Mrs. Bennet stood before them all, wildly waving her handkerchief about and throwing various exclamations in Mr. Collins' direction: "Oh, what hardships you must have endured to come here! I was so afraid you would be attacked by ruffians or devoured by dragons, and then you would not have been able to come!"
"I should say not, my dear," Mr. Bennet remarked dryly. "You are welcome to Longbourn, Mr. Collins!"
Mr. Bennet was answered with a profuse bow that nearly leveled the poor horse and sent Mr. Collins tumbling upon the drive. The horse remarkably stood firm, however, and with the assistance of the gardener and the stable hand, the huffing and sweating man was set safely upon his feet. As the stable hand led Mr. Collins' horse away, Elizabeth smilingly noted the new spring to its steps.
"The Great Saruman the White," he marked the name with a bow of his head and with his hand upon his heart, "is indeed the essence of charity and goodwill, and he has bestowed unspeakably generous distinctions upon myself - I have been invited twice to dine at Orthanc! Oh, I cannot put into words the grandeur of that fortress, but one should expect no less of the residence of such a personage as," his arm extended in a sweeping gesture that unfortunately knocked the contents of Mary's glass into her lap, "Saruman the White!"
"Quite so, I am sure," Mr. Bennet replied with admirable calm despite the commotion. "I see that you are very fortunate in your patron. But, of course, I must assume that the great Saruman the White finds himself equally fortunate in such a servant."
"Ah sir! My abilities, as meager and inconsequent as they may be-I flatter myself-are of no inconsiderable assistance to Saruman. He has told me many a time, as proceeds from his immeasurable goodness, that my presence in Isengard is a great comfort to him."
"I see. Interesting," Mr. Bennet said, throwing a wink towards Elizabeth, who had been hiding her smiling face behind a napkin.
"How very desolated he must have been to send you away such a great distance!" Mrs. Bennet unaffectedly observed. Elizabeth withdrew further behind her napkin.
"Indeed, madam," Mr. Collins agreed with a solemn nod. "But, as my dear patron condescendingly says, if I more useful to him at such a great distance, the sacrifice must be made. However, the sacrifice need not be entirely desolate."
As he spoke, Mr. Collins looked leeringly at Jane who sat across from him. Jane blushed deeply under Mr. Collins' bold gaze and would have shuddered in disgust if her sweet temperament had allowed it.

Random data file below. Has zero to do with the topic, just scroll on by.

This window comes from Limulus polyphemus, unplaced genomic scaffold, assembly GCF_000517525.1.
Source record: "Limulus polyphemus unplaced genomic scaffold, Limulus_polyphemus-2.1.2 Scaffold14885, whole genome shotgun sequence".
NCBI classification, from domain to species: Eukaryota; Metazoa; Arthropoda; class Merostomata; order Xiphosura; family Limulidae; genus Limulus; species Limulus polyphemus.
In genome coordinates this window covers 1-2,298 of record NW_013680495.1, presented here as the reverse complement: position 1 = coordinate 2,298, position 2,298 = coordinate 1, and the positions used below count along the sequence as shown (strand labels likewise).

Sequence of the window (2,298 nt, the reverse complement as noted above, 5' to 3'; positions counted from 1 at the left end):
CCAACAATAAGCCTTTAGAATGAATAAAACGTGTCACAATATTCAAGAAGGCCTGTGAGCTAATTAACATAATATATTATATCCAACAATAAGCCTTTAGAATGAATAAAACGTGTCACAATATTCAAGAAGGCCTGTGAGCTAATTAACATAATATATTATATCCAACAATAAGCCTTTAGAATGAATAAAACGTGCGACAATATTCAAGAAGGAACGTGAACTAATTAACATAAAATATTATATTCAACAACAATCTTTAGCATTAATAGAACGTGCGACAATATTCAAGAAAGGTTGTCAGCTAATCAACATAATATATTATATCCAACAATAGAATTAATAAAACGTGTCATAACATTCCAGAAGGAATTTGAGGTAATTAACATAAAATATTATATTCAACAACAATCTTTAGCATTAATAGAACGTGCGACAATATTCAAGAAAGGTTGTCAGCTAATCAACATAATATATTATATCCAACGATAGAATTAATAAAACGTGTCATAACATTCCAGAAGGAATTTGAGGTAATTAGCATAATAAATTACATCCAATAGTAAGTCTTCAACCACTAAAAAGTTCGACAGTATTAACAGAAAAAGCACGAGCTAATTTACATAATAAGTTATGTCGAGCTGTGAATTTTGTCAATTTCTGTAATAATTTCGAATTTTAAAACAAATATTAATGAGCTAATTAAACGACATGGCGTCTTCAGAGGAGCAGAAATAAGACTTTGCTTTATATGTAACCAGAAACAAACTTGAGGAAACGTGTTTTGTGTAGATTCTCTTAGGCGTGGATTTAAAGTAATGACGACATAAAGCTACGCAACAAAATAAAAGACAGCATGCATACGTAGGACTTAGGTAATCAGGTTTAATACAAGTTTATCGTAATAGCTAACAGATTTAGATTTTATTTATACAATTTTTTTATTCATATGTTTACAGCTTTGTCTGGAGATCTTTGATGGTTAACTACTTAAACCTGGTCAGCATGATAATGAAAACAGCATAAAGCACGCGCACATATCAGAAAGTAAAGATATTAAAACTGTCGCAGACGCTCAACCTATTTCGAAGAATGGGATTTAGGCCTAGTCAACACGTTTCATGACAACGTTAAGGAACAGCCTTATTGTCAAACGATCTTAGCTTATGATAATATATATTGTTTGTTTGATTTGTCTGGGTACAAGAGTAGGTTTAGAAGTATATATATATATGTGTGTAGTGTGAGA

This silent exchange did not escape the notice of Mrs. Bennet, and when the soonest opportunity arose, she explained as delicately as could be expected that Jane would be very soon engaged. And so, naturally, his eye fell upon Elizabeth.
Jane was taking a turn in the shrubbery with Mary when Elizabeth burst upon them out of breath and with a look of desperation in her eyes. Kitty and Lydia followed soon after.
"My dear Jane, Mary," Elizabeth greeted as she recovered her breath and composure, "Shall we not all walk to Bree?"
"Indeed, yes! Let us all go!" Lydia insisted. "Rangers have been hard to come by of late, but Kitty and I can share. Can we not, Kitty?"
"If that is to be your errand, then I shall not be of the party," Mary stated primly.
"So much the better! You would spoil our fun! Stay here and entertain Mr. Collins!" Kitty said.
Elizabeth ignored the arguing that ensued and, taking Jane's arm, led her towards the gate. The other three followed without ceasing their bickering.
"But are you well, Elizabeth?" Jane inquired with concern. "Perhaps you should rest this afternoon."
"I shall be quite well once we are off!" Elizabeth briskly replied.
The sisters had not walked five steps from the gate when they began to hear the pursuit of a great deal of huffing and puffing. Elizabeth groaned loudly and quickened her pace.
"My dear Cousin Elizabeth!" Mr. Collins called from the gate. "Ah, all my dear, young cousins! A most welcome surprise! Do allow me to escort you on your walk!"
As the profusely sweaty man approached, Kitty and Lydia shrieked and ran ahead towards Bree. Mr. Collins observed their flight with consternation.
"Is it common for the folk of Bree to allow their children to run wild through the countryside? I know Lord Saruman would most heartily disapprove of such behavior!" he said.
Elizabeth turned away to hide the annoyance that she was certain was clearly written on her face. Jane endeavored to pacify Mr. Collins, assuring him that her father, as a rule, did not permit such behavior in her younger sisters.